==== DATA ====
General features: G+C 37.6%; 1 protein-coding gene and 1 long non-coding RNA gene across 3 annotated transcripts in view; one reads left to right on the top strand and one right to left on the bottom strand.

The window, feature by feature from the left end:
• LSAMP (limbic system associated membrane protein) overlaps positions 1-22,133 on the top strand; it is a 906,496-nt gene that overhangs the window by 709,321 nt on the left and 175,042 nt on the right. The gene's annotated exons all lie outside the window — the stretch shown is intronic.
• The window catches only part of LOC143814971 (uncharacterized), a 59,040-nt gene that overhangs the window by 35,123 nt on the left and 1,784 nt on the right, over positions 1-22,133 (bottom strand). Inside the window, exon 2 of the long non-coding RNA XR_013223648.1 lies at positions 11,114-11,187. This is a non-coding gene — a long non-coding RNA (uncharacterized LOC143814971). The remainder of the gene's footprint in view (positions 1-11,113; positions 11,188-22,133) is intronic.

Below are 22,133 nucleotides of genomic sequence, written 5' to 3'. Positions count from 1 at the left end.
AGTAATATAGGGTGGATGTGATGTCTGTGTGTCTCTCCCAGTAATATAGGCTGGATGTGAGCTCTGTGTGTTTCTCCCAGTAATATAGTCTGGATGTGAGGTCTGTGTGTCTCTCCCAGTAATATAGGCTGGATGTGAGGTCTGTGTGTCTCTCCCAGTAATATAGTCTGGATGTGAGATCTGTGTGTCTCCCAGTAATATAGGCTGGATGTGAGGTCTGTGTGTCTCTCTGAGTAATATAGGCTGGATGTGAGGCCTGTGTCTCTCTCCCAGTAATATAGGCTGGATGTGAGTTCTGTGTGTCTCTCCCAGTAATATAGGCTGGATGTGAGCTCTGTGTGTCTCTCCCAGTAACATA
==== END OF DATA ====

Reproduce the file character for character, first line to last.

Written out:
General features: G+C 37.6%; 1 protein-coding gene and 1 long non-coding RNA gene across 3 annotated transcripts in view; one reads left to right on the top strand and one right to left on the bottom strand.

The window, feature by feature from the left end:
• LSAMP (limbic system associated membrane protein) overlaps positions 1-22,133 on the top strand; it is a 906,496-nt gene that overhangs the window by 709,321 nt on the left and 175,042 nt on the right. The gene's annotated exons all lie outside the window — the stretch shown is intronic.
• The window catches only part of LOC143814971 (uncharacterized), a 59,040-nt gene that overhangs the window by 35,123 nt on the left and 1,784 nt on the right, over positions 1-22,133 (bottom strand). Inside the window, exon 2 of the long non-coding RNA XR_013223648.1 lies at positions 11,114-11,187. This is a non-coding gene — a long non-coding RNA (uncharacterized LOC143814971). The remainder of the gene's footprint in view (positions 1-11,113; positions 11,188-22,133) is intronic.

Below are 22,133 nucleotides of genomic sequence, written 5' to 3'. Positions count from 1 at the left end.
AGTAATATAGGGTGGATGTGATGTCTGTGTGTCTCTCCCAGTAATATAGGCTGGATGTGAGCTCTGTGTGTTTCTCCCAGTAATATAGTCTGGATGTGAGGTCTGTGTGTCTCTCCCAGTAATATAGGCTGGATGTGAGGTCTGTGTGTCTCTCCCAGTAATATAGTCTGGATGTGAGATCTGTGTGTCTCCCAGTAATATAGGCTGGATGTGAGGTCTGTGTGTCTCTCTGAGTAATATAGGCTGGATGTGAGGCCTGTGTCTCTCTCCCAGTAATATAGGCTGGATGTGAGTTCTGTGTGTCTCTCCCAGTAATATAGGCTGGATGTGAGCTCTGTGTGTCTCTCCCAGTAACATA